Int’l negotiators cite transparency, simplicity, people’s participation key to successful peace agreements

May 29, 2010 9:17 pm 

By Ben Cal

MANILA, May 29 – Gleaning lessons from their stories of challenges and triumphs in resolving conflicts, five seasoned peace negotiators from Indonesia, Ireland, Sudan and the United States on Friday were in unison that transparency, simplicity and people’s participation are among the essential ingredients of a successful peace agreement.

Former Indonesian Vice President Yusuf Kalla; Gov. Irwandi Yusuf of Aceh, Indonesia; former Sudanese Deputy Foreign Minister Nureldin Satti; Prof. Omar Dajani from the University of the Pacific McGeorge School of Law in Sacramento, California; and Gerry Kelly of the Sinn Fein Party in Northern Ireland related the lessons they have learned in their long years of negotiating for peace in their own countries during the last day of the International Negotiators’ Conference at the New World Hotel in suburban Makati City.

Sponsored by the Office of the Presidential Adviser on the Peace Process (OPAPP) and the Centre for Humanitarian Dialogue, the two-day conference aimed at providing a venue for the guest negotiators to impart their insights, and for the government peace panel members and other stakeholders to learn from their experiences.

Participants were members of the government peace panels, members of the diplomatic corps, civil society and media.

President Gloria Macapagal-Arroyo was the guest speaker at the end of the two-day forum where she vowed to pursue the peace process vigorously, particularly in southern Philippines, the country’s food basket.

The Philippine government is working on forging a final peace agreement with the Moro Islamic Liberation Front (MILF) to end the decades-long conflict in Mindanao, while engaging in back-channel talks with the National Democratic Front (NDF), the political wing of the New People’s Army (NPA) and the Communist Party of the Philippines (CPP).

On the importance of public transparency, Kelly, a former revolutionary leader who was instrumental in wrapping up the Good Friday Agreement between the British and Irish governments, cited the importance of transparency because it guarantees that any agreement is not only between or among a few group or people.

“People will have ownership of it,” he said.

Yusuf, who served as vice chair of the Reconstruction and Rehabilitation Agency of Aceh until April 2009, stressed that the “people have the right to know what’s going on in the negotiating table.”

For Satti, he said that information or the lack of it must be used wisely.

“It is important to have a reasonable degree of transparency to combat spreading rumors,” he said, warning that rumor magnifies the conflict, citing the case between the Hutus and Tutsis in Rwanda.

As a consequence, the conflict turned from bad to worst as it triggered the 1994 genocide wherein more than 800,000 people were murdered within a three-month period because of their ethnic identity.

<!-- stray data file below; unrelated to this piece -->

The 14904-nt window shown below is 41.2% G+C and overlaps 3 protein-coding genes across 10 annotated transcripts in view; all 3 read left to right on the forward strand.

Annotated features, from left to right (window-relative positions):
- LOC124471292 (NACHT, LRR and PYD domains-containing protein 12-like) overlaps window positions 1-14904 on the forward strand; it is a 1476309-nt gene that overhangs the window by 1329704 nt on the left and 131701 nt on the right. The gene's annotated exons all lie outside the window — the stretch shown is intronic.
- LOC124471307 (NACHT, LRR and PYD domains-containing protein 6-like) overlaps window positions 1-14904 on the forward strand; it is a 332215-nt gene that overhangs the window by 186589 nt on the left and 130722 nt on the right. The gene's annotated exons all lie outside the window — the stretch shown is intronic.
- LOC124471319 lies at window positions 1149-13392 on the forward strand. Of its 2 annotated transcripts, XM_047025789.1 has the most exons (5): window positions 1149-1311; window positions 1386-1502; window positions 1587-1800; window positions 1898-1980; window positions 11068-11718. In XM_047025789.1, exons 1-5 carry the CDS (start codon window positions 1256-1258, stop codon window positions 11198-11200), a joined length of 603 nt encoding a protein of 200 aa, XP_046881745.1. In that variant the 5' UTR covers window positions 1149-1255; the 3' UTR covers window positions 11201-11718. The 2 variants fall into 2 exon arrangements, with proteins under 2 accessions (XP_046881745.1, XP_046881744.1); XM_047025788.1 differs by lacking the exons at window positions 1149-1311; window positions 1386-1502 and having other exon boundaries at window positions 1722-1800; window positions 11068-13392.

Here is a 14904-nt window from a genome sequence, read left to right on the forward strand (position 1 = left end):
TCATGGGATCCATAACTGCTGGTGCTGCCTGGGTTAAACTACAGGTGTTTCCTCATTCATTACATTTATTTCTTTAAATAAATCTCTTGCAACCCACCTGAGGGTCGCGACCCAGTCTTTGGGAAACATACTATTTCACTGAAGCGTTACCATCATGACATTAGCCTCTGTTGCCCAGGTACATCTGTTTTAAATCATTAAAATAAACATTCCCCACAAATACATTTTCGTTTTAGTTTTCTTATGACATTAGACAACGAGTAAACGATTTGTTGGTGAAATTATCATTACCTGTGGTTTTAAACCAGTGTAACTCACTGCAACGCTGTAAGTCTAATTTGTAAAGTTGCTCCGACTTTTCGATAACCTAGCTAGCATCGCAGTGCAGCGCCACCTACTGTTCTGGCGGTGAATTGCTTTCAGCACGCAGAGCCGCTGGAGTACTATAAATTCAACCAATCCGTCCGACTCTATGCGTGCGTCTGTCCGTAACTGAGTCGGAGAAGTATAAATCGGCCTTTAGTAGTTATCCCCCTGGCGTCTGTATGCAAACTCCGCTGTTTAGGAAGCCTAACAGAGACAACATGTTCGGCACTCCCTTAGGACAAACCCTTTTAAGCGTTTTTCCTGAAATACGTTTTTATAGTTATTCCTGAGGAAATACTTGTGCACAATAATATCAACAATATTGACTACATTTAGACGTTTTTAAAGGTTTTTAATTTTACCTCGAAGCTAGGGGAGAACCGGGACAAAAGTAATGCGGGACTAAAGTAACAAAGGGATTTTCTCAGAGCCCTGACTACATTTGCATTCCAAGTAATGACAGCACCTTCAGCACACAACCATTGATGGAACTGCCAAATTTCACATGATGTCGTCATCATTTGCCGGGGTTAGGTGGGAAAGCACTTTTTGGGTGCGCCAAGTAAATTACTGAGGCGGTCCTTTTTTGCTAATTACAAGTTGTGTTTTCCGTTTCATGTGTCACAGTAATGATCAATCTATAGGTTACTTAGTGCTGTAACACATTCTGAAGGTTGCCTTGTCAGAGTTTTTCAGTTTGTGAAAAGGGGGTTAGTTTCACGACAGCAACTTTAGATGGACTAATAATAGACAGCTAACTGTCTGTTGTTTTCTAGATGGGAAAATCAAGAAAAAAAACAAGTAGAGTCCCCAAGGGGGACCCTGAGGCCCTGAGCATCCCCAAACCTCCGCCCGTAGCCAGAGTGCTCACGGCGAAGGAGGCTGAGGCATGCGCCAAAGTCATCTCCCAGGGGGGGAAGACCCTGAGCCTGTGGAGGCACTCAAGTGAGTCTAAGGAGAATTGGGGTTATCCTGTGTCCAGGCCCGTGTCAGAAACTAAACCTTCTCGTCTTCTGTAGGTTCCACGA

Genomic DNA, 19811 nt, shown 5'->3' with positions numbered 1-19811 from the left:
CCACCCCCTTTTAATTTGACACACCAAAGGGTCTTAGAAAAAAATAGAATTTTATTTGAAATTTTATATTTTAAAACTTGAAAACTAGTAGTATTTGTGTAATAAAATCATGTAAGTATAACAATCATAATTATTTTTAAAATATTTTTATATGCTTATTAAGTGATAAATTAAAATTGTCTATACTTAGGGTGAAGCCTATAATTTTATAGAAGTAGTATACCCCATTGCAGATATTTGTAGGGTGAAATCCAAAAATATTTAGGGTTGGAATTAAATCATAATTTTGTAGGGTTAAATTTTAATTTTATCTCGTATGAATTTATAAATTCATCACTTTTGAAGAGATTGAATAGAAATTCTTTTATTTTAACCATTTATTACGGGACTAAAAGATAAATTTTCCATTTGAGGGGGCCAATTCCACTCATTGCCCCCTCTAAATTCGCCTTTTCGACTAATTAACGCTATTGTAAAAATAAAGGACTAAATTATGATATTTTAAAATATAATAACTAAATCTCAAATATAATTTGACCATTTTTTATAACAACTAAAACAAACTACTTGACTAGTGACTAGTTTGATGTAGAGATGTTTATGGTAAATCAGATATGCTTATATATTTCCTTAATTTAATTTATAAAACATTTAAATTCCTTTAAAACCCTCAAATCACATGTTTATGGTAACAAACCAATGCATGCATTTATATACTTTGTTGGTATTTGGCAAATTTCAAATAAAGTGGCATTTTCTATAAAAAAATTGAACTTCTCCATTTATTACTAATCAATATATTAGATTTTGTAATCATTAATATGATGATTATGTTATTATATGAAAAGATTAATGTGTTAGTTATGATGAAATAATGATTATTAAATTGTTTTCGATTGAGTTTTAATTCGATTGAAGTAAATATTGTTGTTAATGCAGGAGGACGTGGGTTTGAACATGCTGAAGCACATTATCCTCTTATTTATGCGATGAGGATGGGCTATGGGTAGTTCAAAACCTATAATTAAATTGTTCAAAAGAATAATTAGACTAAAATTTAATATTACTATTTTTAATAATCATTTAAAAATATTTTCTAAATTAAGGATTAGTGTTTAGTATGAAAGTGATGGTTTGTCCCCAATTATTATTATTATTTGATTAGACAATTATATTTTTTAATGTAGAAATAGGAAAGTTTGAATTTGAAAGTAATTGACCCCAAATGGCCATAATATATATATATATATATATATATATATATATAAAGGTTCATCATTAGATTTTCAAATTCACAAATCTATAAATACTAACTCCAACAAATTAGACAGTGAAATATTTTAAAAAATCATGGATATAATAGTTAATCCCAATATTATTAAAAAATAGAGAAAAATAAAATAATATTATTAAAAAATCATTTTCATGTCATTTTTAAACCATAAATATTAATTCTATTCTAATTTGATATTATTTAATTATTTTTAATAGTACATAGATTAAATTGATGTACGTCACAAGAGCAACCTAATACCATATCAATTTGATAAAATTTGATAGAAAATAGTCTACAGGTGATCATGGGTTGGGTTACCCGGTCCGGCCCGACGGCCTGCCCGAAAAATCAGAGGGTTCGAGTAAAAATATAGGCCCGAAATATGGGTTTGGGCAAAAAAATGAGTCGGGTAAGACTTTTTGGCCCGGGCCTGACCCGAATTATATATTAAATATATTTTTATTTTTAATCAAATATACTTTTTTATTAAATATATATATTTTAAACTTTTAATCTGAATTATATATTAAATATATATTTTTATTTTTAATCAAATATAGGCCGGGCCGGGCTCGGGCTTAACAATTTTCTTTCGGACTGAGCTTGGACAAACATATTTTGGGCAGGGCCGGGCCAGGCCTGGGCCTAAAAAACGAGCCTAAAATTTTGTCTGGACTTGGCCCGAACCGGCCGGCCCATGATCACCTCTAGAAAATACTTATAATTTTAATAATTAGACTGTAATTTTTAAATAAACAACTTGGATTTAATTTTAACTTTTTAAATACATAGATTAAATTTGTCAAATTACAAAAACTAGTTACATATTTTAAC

On the other hand, Kalla, current chair of the Indonesian Red Cross Society, underlined the value of building trust between parties.

“When you reach an agreement, you should fulfill it,” he said.

Dajani, a Palestinian-American who served as legal adviser to the Palestinian negotiating team in the peace talks with Israel, said that simplicity is a tremendous virtue in pursuing a peace agreement that is implementable.

“If we can reach simpler agreements, we can be in better shape,” Dajani said.

The international negotiators likewise stressed the importance of people’s participation in the peace process.

However, Satti commented that the role of civil society is not recognized in the negotiations, but needs to be included on the table or around the table.

“But when it comes to implementation, civil society is encouraged to play a role. I’d like to see that role fully recognized in the process,” he added.

During the interaction, Dajani likewise encouraged broad-based participation in the implementation of a peace agreement.

“One way to ensure that an agreement is on the right track is to give greater involvement to the people, not just the government,” he said.

Along this line, Presidential Adviser on the Peace Process Annabelle T. Abaya underscored the need to get in touch with the people.

“What it requires is to have a really close relationship with the people to know their pulse,” Abaya said.

David Gorman of the Centre of Humanitarian Dialogue also shared his views on the importance of pursuing peaceful negotiations during the two-day forum.

Recently, the government, through OPAPP, partnered with civil society groups for a series of ‘reflective dialogues’ and ‘grassroots conversations’ held in various parts of the country.

During the consultations, participants were given an overview of the Mindanao problem in which they shared their sentiments and opinions.

Their inputs will be collated for submission to the peace panels of the government and the MILF for their study and consideration for crafting a solution to the long-drawn conflict in southern Philippines.

These dialogues, according to Abaya, are some of the many mechanisms of OPAPP to reach the stakeholders.

“That is why we are taking on an incremental track, a level at a time to build confidence,” she said, adding that the consultations will provide energy to move forward from incremental towards a more comprehensive approach in the peace process. (PNA) scs/RBC/jsd


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